Animated astrometric observations of the gravitational microlensing of MOA-2011-BLG-191/OGLE-2011-BLG-0462[1]

A rogue black hole (also termed a free-floating, interstellar, nomad, orphan, unbound or wandering black hole) is an interstellar object without a host galactic group.[2] They are caused by collisions between two galaxies or when the merging of two black holes is disrupted. It has been estimated that there could be 12 rogue black holes in the Milky Way galaxy.[3]

OGLE-2011-BLG-0462/MOA-2011-BLG-191

In January 2022, a team of astronomers reported of OGLE-2011-BLG-0462 the first unambiguous detection and mass measurement of an isolated stellar black hole using the Hubble Space Telescope together with the Microlensing Observations in Astrophysics (MOA) and the Optical Gravitational Lensing Experiment (OGLE).[4][1][5] This black hole is located 5,000 light-years away, has a mass 7.1 times that of the Sun, and moves at about 45 km/s.[6] While there have been other candidates, they have been detected more indirectly.[7]

See also

References

  1. ^ a b Gianopoulos, Andrea (2022-06-07). "Hubble Determines Mass of Isolated Black Hole Roaming Our Milky Way Galaxy". NASA. Retrieved 2022-06-12.
  2. ^ Whitwam, Ryan (2022-02-08). "Rogue Black Hole Observed for the First Time". ExtremeTech. Retrieved 2022-02-10.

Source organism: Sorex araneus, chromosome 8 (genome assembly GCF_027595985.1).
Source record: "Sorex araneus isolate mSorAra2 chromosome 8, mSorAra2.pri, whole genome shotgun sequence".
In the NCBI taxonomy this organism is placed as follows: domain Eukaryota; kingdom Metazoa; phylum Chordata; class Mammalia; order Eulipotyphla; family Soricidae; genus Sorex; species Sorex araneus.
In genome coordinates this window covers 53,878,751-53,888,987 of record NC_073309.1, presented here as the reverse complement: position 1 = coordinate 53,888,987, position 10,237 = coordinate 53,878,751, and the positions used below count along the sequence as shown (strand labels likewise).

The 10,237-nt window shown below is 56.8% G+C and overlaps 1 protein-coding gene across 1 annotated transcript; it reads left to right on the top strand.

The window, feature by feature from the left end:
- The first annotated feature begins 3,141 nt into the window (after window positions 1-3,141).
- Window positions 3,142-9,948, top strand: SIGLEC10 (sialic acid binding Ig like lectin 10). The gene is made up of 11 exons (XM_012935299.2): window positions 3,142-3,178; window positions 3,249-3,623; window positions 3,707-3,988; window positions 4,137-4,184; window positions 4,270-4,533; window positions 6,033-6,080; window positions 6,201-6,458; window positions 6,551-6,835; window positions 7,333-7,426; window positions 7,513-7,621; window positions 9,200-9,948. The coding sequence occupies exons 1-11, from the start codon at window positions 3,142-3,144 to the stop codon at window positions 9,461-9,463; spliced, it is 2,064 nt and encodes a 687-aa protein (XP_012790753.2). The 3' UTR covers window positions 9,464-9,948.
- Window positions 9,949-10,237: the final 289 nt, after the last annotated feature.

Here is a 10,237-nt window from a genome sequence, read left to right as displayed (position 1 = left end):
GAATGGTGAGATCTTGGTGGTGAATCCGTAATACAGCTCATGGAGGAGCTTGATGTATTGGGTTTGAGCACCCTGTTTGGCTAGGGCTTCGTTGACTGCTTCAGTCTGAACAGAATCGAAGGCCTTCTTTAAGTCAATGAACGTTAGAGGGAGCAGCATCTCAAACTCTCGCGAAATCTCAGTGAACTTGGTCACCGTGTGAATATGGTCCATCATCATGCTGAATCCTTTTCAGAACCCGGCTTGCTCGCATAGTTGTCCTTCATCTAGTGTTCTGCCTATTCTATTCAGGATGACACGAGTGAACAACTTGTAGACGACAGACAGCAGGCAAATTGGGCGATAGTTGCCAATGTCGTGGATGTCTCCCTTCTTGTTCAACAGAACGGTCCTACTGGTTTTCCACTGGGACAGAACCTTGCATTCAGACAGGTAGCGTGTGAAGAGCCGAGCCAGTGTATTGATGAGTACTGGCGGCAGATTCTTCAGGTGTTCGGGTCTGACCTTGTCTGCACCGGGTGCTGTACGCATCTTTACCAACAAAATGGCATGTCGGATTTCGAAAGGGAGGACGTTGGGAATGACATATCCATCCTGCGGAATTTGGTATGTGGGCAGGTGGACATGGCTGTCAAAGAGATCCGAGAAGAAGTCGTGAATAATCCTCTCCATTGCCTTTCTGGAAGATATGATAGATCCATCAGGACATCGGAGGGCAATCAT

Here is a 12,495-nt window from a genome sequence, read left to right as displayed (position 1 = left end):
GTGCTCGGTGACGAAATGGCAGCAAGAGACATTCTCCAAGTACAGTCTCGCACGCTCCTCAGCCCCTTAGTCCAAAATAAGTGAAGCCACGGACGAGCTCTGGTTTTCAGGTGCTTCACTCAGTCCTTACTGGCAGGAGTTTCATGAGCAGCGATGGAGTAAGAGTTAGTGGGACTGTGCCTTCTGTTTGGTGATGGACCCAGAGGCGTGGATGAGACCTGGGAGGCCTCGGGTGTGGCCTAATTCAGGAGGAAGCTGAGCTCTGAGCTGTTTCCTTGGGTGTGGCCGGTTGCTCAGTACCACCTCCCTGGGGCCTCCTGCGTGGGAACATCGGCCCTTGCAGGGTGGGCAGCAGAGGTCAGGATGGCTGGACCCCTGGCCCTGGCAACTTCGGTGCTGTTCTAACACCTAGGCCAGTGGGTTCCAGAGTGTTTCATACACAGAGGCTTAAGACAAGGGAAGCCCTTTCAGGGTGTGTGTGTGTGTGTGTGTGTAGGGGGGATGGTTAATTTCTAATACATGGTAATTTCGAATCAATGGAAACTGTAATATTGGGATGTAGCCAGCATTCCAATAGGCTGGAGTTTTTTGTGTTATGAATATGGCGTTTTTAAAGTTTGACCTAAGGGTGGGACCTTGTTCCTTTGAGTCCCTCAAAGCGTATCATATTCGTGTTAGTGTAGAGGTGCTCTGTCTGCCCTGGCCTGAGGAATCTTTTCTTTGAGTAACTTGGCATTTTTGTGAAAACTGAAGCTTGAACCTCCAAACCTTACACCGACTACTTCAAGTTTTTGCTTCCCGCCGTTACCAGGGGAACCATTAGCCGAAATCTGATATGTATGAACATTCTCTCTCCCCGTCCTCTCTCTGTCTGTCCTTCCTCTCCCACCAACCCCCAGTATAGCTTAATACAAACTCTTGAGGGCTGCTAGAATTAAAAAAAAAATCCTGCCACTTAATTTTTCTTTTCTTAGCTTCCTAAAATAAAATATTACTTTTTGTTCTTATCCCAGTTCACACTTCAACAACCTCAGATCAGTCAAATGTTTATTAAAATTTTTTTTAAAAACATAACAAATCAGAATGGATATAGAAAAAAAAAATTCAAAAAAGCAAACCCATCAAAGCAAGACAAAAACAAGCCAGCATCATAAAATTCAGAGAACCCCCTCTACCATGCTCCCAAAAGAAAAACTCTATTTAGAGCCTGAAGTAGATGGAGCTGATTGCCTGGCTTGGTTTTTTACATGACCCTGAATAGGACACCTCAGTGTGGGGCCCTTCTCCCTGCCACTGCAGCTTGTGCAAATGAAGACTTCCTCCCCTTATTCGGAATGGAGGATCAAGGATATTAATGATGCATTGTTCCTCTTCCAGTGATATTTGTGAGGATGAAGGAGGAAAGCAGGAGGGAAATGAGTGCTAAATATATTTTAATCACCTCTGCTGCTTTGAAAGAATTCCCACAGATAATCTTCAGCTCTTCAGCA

3. ^ Ben Turner (2021-08-27). "Rogue black holes could be wandering at the edges of the Milky Way". LiveScience. Retrieved 2022-02-10.
  4. ^ Sahu, Kailash C.; et al. (25 May 2022). "An Isolated Stellar-mass Black Hole Detected through Astrometric Microlensing". The Astrophysical Journal. 933 (1): 83. arXiv:2201.13296. Bibcode:2022ApJ...933...83S. doi:10.3847/1538-4357/ac739e. S2CID 246430448.
  5. ^ Browne, Ed (2022-02-08). "First ever rogue black hole spotted zooming through space at 28 miles per second". Newsweek. Retrieved 2022-02-10.
  6. ^ Tomaswick, Andy (2022-02-06). "The First Rogue Black Hole has Been Discovered, and it's Only 5,000 Light-Years Away". Universe Today. Retrieved 2022-02-10.
  7. ^ Bennett, Dave (2000-01-13). "Lone Black Holes Discovered Adrift in the Galaxy". HubbleSite of NASA. Retrieved 2022-06-12.
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